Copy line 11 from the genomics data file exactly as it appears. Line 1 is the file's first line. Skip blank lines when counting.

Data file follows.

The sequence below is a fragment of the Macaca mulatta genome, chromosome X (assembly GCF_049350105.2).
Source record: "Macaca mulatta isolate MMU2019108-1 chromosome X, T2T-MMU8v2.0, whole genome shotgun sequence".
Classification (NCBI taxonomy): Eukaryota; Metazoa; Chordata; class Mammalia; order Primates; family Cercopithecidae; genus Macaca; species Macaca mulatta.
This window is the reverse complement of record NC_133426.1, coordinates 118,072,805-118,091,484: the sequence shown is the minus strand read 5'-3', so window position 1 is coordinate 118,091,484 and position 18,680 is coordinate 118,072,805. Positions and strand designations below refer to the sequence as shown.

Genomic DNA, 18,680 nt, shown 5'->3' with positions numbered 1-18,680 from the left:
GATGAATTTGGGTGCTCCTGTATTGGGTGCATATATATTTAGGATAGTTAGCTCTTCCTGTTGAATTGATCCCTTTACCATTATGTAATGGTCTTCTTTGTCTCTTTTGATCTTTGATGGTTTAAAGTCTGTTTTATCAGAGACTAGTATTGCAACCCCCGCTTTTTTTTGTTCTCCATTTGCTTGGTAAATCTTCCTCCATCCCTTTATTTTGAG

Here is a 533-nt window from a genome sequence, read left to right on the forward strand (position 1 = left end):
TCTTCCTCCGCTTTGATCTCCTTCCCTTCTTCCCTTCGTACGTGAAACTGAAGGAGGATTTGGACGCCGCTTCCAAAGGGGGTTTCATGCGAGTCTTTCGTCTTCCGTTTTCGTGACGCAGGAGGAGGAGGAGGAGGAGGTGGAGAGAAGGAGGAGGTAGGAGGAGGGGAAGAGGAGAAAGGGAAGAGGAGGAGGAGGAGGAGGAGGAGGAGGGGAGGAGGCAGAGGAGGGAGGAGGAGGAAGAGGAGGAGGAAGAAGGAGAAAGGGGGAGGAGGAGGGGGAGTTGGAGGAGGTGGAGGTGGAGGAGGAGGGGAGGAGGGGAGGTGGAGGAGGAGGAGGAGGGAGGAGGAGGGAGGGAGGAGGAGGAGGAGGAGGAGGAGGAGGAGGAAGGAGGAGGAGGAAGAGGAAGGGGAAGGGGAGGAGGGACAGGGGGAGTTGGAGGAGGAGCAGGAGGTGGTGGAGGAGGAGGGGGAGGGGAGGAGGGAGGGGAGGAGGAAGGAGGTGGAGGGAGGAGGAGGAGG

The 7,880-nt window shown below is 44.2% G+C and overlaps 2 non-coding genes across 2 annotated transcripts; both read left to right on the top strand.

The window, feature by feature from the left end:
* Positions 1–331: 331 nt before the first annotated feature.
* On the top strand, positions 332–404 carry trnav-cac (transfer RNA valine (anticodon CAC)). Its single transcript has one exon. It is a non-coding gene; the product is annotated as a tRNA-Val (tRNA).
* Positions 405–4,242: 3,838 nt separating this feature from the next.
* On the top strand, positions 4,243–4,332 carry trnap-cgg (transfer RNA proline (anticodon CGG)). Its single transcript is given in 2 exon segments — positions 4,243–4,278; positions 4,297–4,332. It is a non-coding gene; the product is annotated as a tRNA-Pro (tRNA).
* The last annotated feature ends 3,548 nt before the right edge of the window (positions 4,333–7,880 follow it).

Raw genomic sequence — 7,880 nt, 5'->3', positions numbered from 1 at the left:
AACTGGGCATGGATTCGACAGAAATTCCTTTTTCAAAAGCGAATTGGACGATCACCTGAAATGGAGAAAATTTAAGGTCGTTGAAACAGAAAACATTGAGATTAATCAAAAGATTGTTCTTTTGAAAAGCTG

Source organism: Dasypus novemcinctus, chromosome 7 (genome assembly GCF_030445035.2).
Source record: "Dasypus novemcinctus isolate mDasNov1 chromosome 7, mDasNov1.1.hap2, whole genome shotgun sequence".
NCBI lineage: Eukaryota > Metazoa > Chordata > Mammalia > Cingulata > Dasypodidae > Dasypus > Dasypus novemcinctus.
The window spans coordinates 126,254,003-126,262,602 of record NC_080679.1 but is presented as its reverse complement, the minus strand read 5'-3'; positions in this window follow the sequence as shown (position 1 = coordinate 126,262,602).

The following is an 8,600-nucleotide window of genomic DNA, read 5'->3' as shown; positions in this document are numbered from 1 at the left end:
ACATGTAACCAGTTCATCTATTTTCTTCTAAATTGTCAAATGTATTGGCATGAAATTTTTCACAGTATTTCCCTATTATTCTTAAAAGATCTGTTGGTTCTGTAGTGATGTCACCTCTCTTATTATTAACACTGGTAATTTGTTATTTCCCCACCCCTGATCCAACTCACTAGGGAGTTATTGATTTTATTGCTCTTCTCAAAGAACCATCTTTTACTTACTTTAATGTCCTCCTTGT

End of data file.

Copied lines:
* Positions 1–331: 331 nt before the first annotated feature.